We asked Matthew Coats from the Ministry of Justice, to talk about his experience at the first meeting of the Technology Leaders Network
In the Ministry of Justice I’ve already seen the positive impact that doing things a different way can have. We’ve had a great response to our lasting power of attorney beta (one of the 25 digital exemplars), and I’m excited to be building on this success. Last week I went along to the first Technology Leaders Network meeting. It was opened by Francis Maude, the Minister for the Cabinet Office, and chaired by Liam Maxwell, Government CTO.
Setting the scene
Francis Maude talked about how important it is to get technology in the civil service right, as civil servants (and Ministers) are often frustrated by their experiences of IT. His personal conviction, that the procurement and delivery model needs to change, is a source of support for us all in departments.
He then set out 4 challenges for the network and the civil service:
- we should be able to share documents to work on together
- we should be able to see each others diaries
- to be able to send an email to the whole of the civil service
- the technology at work should be better than technology at home
Liam talked about some of the things his team had done since the review of governance for technology began. A new, simpler model replaces the old: where the Technology Leaders network sits alongside, and complements, the Digital Leaders network. At the moment I am both the Technology Leader and Digital Leader for the MoJ, so I will have my hands full!
We agreed that this model should now be considered a ‘beta’ and, will be run in practice until January 2014 - at which point we’ll review again.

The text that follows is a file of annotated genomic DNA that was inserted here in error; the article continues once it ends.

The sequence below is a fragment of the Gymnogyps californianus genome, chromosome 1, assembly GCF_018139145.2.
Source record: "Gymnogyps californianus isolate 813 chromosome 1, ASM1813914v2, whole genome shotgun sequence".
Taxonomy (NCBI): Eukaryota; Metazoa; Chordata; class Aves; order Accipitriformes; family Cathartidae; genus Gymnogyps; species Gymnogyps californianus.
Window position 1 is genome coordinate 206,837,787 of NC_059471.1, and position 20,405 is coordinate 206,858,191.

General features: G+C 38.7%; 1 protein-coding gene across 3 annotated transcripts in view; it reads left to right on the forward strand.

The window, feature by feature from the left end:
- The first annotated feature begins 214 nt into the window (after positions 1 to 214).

The group took some time to think about our priorities for the next 3 - 12 months, as well as thinking about what behaviours we must adopt and avoid.
Common themes included:
- finding great people - we need to ensure we have the right skills and capability in our organisations to take us through the changes ahead
- we need to make the common services (a cross government approach to the things that everyone uses like desktops, hosting etc) offering work
- we must share the resources we have - for example being able to see information on new projects across departments
In technology there’s a huge legacy to deal with - both in terms of governance and the technology itself. However, the consensus at the meeting was absolutely clear. In order to meet the needs of a twenty first century digital government a new approach to technology is required.
The last year or so has been all about the direction being set by the centre. The coming year will be all about departments grasping the challenge and increasing the pace of implementation.
Comment by RRockstroh posted on
It's what people who actually have to endure government IT have been saying for years. The problem is that IT teams will want to find an expensive solution to meet these challenges. They all have big budgets! For example we can share documents already for free - Google docs, Microsoft sky drive, the list is endless. The trouble is most IT teams will want to spend a fortune on procuring a new thing to do this that will inevitably not work and will be ignored by their department. Changing this IT mindset will be crucial. Failing that, just get someone who knows how best to do this sort of thing to approve their spend.
Comment by btderek posted on
Not often that I would find myself agreeing with Francis Maude but he has hit the nail on the head with his comment that the procurement and delivery model needs to change.
Comment by brahmdas posted on
Hope the initiatives of UK Government in adopting more IT technologies with civil service matters can speed up all process. The technology leaders will be helpful for it. Government’s decision for digital leader's network is good. The concept of working together with technology leaders, digital leaders’ network can contribute a lot for many upcoming development process of UK
Comment by mikethacker posted on
"the technology at work should be better than technology at home" - that's a really good one.
As I recall, GDS web stats show newer browsers used more at non-working times. We developers expend time/money and endure frustrations from supporting old browsers (especially old versions of Internet Explorer). A bit of money to free government (including local government) from the ties of old browsers would be a good investment.